Performance of Python builtins

Discussion in 'Python' started by miller.paul.w@gmail.com, May 26, 2008.

  1. Guest

    Is there any place outside the actual C source for Python that has
    information about the performance of Python's built-in operations? For
    example, I'd *expect* list.append to be O(1), and I hope that list
    is O(1), but I don't really know that for sure, since it would depend
    a lot on the internal implementation.

    I'm really only asking this for curiosity's sake --- more as a
    reasonable, non-trollish version of the "Python is slow" post than
    anything. :) I've never really had any problems with the performance
    of Python code that I couldn't solve by either changing my algorithm
    or, if all else has truly failed, rewriting in C or Pyrex.

    What I'd like to see is something like http://svn.python.org/projects/python/trunk/Objects/listsort.txt
    where Python's sorting algorithm is described, except with the focus
    on other built-in constructs.

    Thanks!
    , May 26, 2008
    #1
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  2. Paul Rubin Guest

    writes:
    > Is there any place outside the actual C source for Python that has
    > information about the performance of Python's built-in operations?


    Really, just the source code and the general culture. It's not in the
    docs; that would be a pretty rare thing.

    > For example, I'd *expect* list.append to be O(1), and I hope that
    > list is O(1), but I don't really know that for sure, since it
    > would depend a lot on the internal implementation.


    list is O(1). list.append is amortized O(1) but on some calls can
    take much longer. Basically list.append preallocates some extra space
    for further appends but when you use up the extra space there is some
    copying.

    > I'm really only asking this for curiosity's sake --- more as a
    > reasonable, non-trollish version of the "Python is slow" post than
    > anything. :) I've never really had any problems with the performance
    > of Python code that I couldn't solve by either changing my algorithm
    > or, if all else has truly failed, rewriting in C or Pyrex.


    "You can fix your Python program's performance problems by rewriting
    it in C" is not that convincing an answer to a concern that Python is
    slow ;-).
    Paul Rubin, May 26, 2008
    #2
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  3. Guest

    On May 25, 7:35 pm, Paul Rubin <http://> wrote:
    > writes:


    Thanks for your reply. I guess I'll have to go source diving to truly
    answer the question.

    > "You can fix your Python program's performance problems by rewriting
    > it in C" is not that convincing an answer to a concern that Python is
    > slow ;-).


    Wasn't meant to be. But, it is a credit to Guido that, beyond the
    pain inherent in coding in C, there's relatively little pain involved
    in writing an extension module.
    , May 26, 2008
    #3
  4. Terry Reedy Guest

    <> wrote in message
    news:...
    | Is there any place outside the actual C source for Python that has
    | information about the performance of Python's built-in operations?

    Unfortunately no. Guido does not want to put guarantees in the language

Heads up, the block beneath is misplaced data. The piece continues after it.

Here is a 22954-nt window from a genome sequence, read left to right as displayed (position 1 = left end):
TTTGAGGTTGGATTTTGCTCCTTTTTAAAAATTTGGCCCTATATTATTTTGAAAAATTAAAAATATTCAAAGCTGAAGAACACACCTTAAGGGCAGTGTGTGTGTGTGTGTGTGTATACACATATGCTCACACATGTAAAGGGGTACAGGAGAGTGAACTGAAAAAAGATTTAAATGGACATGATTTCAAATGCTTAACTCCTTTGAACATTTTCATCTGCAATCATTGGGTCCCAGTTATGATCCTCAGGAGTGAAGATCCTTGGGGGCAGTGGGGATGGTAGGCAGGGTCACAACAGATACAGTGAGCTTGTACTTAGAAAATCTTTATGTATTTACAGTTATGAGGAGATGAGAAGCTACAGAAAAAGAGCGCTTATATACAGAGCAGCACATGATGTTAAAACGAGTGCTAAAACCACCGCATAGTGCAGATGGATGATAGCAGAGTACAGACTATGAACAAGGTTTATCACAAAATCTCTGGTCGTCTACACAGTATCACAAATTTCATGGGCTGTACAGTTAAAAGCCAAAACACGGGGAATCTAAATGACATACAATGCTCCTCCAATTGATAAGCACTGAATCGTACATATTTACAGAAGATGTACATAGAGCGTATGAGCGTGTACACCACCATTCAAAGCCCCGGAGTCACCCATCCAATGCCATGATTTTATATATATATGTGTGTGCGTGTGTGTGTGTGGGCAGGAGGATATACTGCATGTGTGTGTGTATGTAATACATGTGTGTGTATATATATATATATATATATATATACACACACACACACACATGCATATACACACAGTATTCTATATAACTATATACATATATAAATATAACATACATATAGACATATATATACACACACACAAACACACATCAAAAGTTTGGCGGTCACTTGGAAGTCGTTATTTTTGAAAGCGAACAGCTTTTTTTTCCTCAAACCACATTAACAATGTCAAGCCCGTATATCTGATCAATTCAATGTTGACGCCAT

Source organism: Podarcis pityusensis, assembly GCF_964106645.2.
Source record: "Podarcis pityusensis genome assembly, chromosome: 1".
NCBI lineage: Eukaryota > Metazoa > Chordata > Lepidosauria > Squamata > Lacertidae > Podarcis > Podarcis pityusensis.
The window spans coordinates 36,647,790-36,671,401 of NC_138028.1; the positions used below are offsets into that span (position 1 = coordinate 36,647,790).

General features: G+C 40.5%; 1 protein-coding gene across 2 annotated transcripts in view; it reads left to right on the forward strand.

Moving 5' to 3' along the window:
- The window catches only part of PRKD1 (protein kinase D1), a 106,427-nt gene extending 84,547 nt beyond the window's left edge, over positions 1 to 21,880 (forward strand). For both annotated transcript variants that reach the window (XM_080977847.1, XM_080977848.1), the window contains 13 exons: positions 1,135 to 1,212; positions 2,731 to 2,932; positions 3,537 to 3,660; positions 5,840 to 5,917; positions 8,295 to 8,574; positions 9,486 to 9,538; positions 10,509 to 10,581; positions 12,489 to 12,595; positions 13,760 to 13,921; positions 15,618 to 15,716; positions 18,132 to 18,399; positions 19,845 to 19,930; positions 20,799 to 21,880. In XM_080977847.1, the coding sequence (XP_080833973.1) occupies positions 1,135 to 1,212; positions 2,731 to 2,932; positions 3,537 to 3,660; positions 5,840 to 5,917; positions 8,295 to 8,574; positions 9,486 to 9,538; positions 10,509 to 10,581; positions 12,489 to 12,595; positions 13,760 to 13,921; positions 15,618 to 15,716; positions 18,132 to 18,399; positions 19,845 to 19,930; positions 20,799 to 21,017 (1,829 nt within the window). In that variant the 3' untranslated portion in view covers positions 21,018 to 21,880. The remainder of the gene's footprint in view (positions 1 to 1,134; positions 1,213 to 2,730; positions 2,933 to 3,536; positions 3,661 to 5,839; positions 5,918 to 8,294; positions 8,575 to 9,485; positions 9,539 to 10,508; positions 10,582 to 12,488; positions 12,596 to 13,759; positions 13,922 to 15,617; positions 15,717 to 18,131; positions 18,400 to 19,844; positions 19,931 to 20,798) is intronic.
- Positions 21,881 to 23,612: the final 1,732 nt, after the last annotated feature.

definition, so there is no urgency to document this. An auxiliary doc
    might be accepted. But the people who could write such a thing are busy
    doing otherwise. Certainly, no one has volunteered to write *and update*
    such.
    Terry Reedy, May 26, 2008
    #4
  5. Guest

    On May 25, 9:43 pm, "Terry Reedy" <> wrote:
    > <> wrote in message
    >
    > news:...
    > | Is there any place outside the actual C source for Python that has
    > | information about the performance of Python's built-in operations?
    >
    > Unfortunately no.  Guido does not want to put guarantees in the language
    > definition, so there is no urgency to document this.  An auxiliary doc
    > might be accepted.  But the people who could write such a thing are busy
    > doing otherwise.  Certainly, no one has volunteered to write *and update*
    > such.


    I see. Just to be clear, though, I wasn't looking for "guarantees" as
    such, like (I believe) the STL sometimes provides. I was just looking
    for some idea of what current implementations' performance
    characteristics are.

    I suppose I could probably create such a resource. Keeping it updated
    would be another thing entirely, since I don't really want to monitor
    every single commit to Python's svn repository. Hypothetically, if
    someone made such a document, do you think it could be arranged for
    that person to be notified whenever CPython's implementation changes
    to invalidate it?
    , May 26, 2008
    #5
  6. Benjamin Guest

    On May 25, 6:19 pm, wrote:
    > Is there any place outside the actual C source for Python that has
    > information about the performance of Python's built-in operations? For
    > example, I'd *expect* list.append to be O(1), and I hope that list
    > is O(1), but I don't really know that for sure, since it would depend
    > a lot on the internal implementation.
    >
    > I'm really only asking this for curiosity's sake --- more as a
    > reasonable, non-trollish version of the "Python is slow" post than
    > anything. :) I've never really had any problems with the performance
    > of Python code that I couldn't solve by either changing my algorithm
    > or, if all else has truly failed, rewriting in C or Pyrex.
    >
    > What I'd like to see is something likehttp://svn.python.org/projects/python/trunk/Objects/listsort.txt
    > where Python's sorting algorithm is described, except with the focus
    > on other built-in constructs.


    http://wiki.python.org/moin/TimeComplexity is a start.
    >
    > Thanks!
    Benjamin, May 26, 2008
    #6
  7. Guest

    , May 26, 2008
    #7
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